“Tracy has passion for many causes but more so for the LGBTQ community,” says Lynn Graves, a former co-worker and community volunteer. “Tracy never hesitates … to share his time, talent and treasure.”
Lewis, 59, is retired now after a successful career. He’s battling stage 4 prostate cancer and knows he has a fight ahead of him. As he crosses off bucket list items with Gubbels, Lewis wants his legacy to be about the lives he’s touched.
“You get very reflective when you’re told you have a certain amount of time left on this earth,” Lewis says. “I’m struggling in a lot of areas, but this honor shows me that maybe my life wasn’t for nothing.”
Culture of Acceptance
Bragging isn’t John Forsyth’s strong suit. That became immediately evident in a recent interview in his window-clad corner office on the top floor of the downtown Wellmark Blue Cross and Blue Shield building.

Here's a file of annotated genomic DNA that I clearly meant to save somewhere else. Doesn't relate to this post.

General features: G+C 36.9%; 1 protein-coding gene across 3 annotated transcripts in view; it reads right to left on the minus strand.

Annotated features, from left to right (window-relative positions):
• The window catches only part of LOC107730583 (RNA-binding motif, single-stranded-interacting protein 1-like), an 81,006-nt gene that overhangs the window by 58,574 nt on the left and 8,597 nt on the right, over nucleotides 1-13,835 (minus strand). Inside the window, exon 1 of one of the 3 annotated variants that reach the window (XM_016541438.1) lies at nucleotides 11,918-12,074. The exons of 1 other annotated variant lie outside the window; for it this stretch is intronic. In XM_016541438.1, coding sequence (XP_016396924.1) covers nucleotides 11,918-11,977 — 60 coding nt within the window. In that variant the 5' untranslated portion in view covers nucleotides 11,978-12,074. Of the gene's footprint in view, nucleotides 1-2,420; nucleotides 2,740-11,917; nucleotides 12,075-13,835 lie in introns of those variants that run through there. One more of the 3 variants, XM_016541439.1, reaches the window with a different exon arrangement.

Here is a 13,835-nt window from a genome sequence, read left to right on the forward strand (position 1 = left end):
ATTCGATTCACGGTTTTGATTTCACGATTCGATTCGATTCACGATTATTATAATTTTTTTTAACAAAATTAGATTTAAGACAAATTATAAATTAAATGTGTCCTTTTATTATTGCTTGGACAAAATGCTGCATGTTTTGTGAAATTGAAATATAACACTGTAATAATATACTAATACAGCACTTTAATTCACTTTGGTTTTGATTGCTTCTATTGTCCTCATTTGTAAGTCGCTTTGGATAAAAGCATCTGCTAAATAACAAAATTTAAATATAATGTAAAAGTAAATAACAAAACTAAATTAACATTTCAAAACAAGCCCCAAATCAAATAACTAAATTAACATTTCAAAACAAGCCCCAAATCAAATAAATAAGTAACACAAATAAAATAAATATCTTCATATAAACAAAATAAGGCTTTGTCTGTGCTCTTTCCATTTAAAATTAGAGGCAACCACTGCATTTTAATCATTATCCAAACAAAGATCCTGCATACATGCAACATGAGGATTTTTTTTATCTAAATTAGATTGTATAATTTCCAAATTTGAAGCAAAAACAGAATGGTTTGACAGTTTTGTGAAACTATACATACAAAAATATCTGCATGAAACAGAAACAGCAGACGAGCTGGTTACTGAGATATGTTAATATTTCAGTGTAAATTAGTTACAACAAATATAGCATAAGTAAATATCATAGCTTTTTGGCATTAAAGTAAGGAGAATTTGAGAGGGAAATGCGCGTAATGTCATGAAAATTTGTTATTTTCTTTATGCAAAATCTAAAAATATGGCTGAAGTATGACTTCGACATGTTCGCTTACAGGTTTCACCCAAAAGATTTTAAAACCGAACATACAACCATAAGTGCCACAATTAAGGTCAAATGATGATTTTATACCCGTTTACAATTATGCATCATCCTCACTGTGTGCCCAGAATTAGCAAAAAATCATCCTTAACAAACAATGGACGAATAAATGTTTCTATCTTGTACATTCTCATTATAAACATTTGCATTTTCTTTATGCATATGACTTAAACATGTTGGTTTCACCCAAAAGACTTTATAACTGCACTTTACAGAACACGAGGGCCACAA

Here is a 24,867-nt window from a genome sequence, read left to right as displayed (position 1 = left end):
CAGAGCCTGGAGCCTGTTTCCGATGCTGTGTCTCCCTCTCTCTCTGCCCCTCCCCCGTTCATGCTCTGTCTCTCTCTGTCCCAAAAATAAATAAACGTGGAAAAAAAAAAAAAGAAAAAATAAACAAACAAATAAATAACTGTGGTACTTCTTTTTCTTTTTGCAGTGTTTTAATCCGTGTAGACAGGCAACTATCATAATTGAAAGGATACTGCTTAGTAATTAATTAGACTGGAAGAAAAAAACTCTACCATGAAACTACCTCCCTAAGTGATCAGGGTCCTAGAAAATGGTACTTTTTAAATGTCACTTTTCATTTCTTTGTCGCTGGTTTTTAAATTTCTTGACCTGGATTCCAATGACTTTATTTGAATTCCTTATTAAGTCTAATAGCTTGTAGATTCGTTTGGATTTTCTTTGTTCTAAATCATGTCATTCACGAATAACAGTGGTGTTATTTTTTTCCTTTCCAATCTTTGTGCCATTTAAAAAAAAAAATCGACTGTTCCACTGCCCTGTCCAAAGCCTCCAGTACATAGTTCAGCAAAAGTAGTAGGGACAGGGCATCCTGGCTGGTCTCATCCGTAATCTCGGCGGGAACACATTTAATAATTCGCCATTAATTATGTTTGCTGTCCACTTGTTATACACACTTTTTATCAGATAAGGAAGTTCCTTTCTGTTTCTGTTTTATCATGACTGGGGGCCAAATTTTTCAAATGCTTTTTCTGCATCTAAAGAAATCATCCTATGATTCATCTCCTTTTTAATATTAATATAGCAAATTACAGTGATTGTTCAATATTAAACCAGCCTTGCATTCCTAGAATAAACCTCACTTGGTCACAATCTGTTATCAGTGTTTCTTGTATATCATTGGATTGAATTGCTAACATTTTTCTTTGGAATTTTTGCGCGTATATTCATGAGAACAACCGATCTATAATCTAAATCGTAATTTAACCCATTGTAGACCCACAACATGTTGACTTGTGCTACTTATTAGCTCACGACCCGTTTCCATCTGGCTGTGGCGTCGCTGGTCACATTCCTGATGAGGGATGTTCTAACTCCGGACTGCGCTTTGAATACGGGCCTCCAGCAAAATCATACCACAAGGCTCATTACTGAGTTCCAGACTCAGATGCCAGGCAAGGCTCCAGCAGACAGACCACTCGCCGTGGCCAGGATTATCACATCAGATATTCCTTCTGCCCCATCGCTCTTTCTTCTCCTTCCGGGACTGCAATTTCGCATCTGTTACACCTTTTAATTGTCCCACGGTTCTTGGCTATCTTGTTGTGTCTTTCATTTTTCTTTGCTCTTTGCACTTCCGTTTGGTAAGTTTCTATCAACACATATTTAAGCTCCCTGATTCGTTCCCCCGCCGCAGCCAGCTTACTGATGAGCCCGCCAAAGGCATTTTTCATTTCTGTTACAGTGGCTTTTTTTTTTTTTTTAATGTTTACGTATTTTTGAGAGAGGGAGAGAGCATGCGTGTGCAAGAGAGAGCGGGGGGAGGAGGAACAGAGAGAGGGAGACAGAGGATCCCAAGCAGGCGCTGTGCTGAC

A few Wellmark team members joined him for the interview. In telling his own story, he was quick to credit them at every turn, exhibiting the type of modesty that has made him an effective leader in moving Wellmark to the forefront of inclusivity in the workplace, including for LGBTQ individuals.
Forsyth, 72, has been the CEO of Wellmark Blue Cross and Blue Shield, the largest insurance provider serving Iowa and South Dakota, for 24 years. Throughout the past two decades, Forsyth’s vision has been to create an organization accepting to all.